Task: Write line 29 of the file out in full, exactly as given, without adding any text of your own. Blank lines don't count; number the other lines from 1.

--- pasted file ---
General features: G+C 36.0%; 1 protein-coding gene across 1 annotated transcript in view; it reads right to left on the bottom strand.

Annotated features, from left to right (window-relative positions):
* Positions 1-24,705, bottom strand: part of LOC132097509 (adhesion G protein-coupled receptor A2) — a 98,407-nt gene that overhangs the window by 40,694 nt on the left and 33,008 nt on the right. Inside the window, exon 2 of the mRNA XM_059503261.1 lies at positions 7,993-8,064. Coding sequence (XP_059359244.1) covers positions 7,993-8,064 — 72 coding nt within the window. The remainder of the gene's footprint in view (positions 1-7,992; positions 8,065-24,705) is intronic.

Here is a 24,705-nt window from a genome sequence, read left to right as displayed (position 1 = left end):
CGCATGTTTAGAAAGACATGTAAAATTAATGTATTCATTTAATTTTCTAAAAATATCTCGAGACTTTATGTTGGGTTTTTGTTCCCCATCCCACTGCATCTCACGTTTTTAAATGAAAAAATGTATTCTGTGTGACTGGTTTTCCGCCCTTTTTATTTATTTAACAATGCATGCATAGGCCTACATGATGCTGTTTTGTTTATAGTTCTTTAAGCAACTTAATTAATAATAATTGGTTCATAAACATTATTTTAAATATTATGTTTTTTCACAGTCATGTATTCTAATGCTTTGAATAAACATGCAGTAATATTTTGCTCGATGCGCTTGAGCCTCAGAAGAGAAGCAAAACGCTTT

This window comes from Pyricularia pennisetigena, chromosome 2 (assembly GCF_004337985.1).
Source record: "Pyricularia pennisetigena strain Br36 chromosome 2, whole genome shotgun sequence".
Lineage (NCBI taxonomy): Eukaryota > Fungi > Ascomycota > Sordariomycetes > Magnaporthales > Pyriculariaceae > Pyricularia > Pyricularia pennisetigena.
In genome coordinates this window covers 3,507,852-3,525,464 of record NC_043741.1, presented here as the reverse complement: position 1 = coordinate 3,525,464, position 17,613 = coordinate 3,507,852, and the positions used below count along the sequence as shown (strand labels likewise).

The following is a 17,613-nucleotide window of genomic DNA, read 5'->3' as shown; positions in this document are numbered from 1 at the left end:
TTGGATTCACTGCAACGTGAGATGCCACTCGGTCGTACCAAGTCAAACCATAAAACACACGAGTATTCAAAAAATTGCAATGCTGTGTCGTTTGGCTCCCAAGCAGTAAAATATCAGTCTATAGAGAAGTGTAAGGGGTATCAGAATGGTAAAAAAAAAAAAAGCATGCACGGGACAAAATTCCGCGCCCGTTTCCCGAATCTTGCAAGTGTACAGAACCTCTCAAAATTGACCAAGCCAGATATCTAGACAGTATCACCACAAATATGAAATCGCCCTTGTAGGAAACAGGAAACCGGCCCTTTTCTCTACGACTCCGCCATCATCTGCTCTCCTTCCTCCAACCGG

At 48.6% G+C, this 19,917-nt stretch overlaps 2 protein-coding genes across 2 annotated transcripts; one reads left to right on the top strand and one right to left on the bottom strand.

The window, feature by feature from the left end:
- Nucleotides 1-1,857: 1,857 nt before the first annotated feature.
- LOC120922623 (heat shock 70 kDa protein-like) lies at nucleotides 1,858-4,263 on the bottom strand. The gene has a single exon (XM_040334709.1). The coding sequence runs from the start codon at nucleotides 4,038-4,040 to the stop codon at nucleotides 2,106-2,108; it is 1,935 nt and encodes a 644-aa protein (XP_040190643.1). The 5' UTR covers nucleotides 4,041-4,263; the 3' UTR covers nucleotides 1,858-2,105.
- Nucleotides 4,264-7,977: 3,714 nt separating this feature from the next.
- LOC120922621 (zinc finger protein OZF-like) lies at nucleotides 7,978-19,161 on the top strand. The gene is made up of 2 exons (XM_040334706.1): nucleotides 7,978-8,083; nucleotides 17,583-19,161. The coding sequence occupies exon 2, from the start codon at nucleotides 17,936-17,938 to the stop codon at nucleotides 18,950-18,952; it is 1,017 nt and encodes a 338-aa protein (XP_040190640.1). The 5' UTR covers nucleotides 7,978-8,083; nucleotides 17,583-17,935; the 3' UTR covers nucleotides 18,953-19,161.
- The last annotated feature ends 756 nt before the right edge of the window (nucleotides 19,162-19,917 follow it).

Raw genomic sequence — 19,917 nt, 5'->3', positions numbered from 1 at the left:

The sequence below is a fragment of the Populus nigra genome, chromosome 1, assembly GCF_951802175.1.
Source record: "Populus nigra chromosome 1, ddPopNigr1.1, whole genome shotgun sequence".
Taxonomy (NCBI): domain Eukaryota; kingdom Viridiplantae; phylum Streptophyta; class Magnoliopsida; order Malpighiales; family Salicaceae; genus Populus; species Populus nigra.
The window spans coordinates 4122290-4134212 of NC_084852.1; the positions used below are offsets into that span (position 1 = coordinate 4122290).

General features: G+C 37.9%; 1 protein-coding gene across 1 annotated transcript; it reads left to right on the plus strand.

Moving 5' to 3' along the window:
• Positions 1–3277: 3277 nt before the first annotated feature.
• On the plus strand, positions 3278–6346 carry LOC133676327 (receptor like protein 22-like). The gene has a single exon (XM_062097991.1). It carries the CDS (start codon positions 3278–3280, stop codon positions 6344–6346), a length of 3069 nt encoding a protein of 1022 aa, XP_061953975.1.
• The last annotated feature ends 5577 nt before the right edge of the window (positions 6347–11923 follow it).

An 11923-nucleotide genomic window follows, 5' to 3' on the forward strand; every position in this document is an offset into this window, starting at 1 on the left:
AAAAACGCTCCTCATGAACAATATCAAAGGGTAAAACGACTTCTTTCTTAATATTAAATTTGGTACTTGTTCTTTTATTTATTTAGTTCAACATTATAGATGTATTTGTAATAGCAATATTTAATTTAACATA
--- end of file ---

An 11923-nucleotide genomic window follows, 5' to 3' on the forward strand; every position in this document is an offset into this window, starting at 1 on the left: